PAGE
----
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We all desire to do great work. Our work has our name and our DNA attached to it, so we’re always wanting to create our absolute best. Those of us who are competitive often feel the pressure to outdo ourselves or anyone else in our field. With each new creation, we have the opportunity to create the greatest art of our history.

So, how do we do this and what prevents us from doing this every single day?

First, we have to embrace the concept that status quo, just enough, and okay are not sufficient. Greatness is like a mile marker that is a mile further down the road – a mile further than most people are willing to travel. We want greatness and to create something beyond average. We want to create things that people talk about, not the stuff people ignore. In order to do that, we have to be willing to do what others are not. We have to be willing to work, pursue, challenge, and fight to uncover the last 2% that requires love, passion, commitment and the refusal to be satisfied. When we live with the gift and the curse of this passion, we uncover some of the great obstacles to achieving great work. Here are three of those obstacles:

1. Distraction and lack of direction. Focus is so important. We have to be willing to clear this hurdle. We have to fight and claw to create the space necessary to be our best creatively. This is hard work. It’s difficult. We have responsibilities and deadlines that are at war with the clarity necessary to make our best stuff. Traditional brainstorming and our routines feed the distraction. We have to battle to find new ways to tell the same stories. Not having clear direction often leaves too many possibilities on the table. Without crystal clear direction, we spend hours of valuable time chasing good ideas rather than great ideas. We have to have the clearest direction of what we’re attempting to create and the willingness to rid ourselves from any distractions that keep us from executing that direction. Laser focusing always produces better work than cannon ball creating.

2. Be as strategic as you are creative. Our greatest art is only as powerful as it is accessible. The relationship between what we create and the information it provides is more important than the details of any one particular feature alone. We have to fight to tell the STORY and the BACK STORY. The days of a good idea succeeding without sweat, strategy, and intentionality are over. If our greatest work can be broken into pieces, it probably isn’t sustainable. We have to understand the entire scope of our art and experiences or we won’t be able to communicate them effectively.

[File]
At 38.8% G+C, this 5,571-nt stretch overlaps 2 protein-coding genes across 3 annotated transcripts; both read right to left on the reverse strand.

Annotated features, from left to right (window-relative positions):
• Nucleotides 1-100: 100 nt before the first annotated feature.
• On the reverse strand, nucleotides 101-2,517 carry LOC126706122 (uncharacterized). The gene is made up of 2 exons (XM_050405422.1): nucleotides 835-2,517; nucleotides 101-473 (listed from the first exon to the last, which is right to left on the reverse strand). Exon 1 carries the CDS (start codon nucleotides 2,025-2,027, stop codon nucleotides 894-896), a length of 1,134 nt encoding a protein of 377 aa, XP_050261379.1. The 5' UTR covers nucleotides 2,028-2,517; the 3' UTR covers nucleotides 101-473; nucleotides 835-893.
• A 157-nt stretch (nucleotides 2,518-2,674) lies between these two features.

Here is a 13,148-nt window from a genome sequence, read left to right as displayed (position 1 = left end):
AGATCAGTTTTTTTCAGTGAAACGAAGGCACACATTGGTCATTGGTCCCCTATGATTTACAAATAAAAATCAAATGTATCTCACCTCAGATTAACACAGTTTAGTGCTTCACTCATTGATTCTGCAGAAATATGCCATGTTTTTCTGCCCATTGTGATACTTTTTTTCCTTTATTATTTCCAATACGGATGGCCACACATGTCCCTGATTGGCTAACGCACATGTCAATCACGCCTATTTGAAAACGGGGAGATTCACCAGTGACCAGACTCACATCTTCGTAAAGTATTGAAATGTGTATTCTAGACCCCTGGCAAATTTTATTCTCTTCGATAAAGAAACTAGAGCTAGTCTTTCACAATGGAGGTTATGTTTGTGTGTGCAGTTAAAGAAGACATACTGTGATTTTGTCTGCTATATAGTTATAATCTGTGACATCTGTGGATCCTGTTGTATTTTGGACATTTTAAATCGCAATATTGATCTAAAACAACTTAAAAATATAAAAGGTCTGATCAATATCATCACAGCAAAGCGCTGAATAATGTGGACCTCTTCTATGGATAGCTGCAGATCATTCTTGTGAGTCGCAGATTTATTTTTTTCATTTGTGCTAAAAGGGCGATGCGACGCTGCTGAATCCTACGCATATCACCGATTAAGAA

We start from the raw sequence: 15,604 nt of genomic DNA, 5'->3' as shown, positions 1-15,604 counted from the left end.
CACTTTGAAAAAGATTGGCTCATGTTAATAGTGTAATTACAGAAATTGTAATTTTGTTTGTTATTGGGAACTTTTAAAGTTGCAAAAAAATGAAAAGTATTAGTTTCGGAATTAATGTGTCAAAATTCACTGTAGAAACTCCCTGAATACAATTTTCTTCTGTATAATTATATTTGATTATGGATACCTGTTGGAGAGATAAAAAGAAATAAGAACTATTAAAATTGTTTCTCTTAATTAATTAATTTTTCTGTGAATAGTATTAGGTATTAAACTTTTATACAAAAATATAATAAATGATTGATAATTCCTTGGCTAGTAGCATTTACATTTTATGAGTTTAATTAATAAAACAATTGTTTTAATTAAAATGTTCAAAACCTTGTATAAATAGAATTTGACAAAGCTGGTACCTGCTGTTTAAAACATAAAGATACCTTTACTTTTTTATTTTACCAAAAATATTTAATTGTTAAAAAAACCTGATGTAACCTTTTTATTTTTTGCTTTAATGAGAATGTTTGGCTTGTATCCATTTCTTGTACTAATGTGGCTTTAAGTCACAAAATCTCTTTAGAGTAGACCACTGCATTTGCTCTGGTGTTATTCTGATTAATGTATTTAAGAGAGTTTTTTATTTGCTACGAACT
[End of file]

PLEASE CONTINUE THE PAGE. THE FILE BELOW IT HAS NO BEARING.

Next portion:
3. Avoiding the capture. We have to always be capturing ideas. At any point in the creative process, we may have another idea that could be the next great one. That is not permission to chase the rabbit down the trail, but it is mandatory we document it so we can come back to it NEXT. We have to stay focused on the current project. Greatness is compromised when we choose to sacrifice an idea for another idea before we have given it enough time to live. Documenting our ideas gives us options for our next endeavor and the opportunity to spring board rather than start at zero every time. Further, documenting our ideas makes them better. Writing them out allows us to start flushing and planning. It forces us to confront if our idea has solid content as well as the context to make a difference.

What is something that you have learned prevents you from doing your greatest work? If you can identify it, why are you still allowing it to get in your way?

What gets measured improves.

Every church should have a value around excellence. In order to honor that value, we must always be improving. We all know that “What gets measured gets improved.” This weekend scorecard will help you evaluate the parking lot, kids' areas, worship environments, auditorium, and lobby. Download this free tool and start using it this weekend. Let’s get better, together.

 

IT'S ON THE WAY!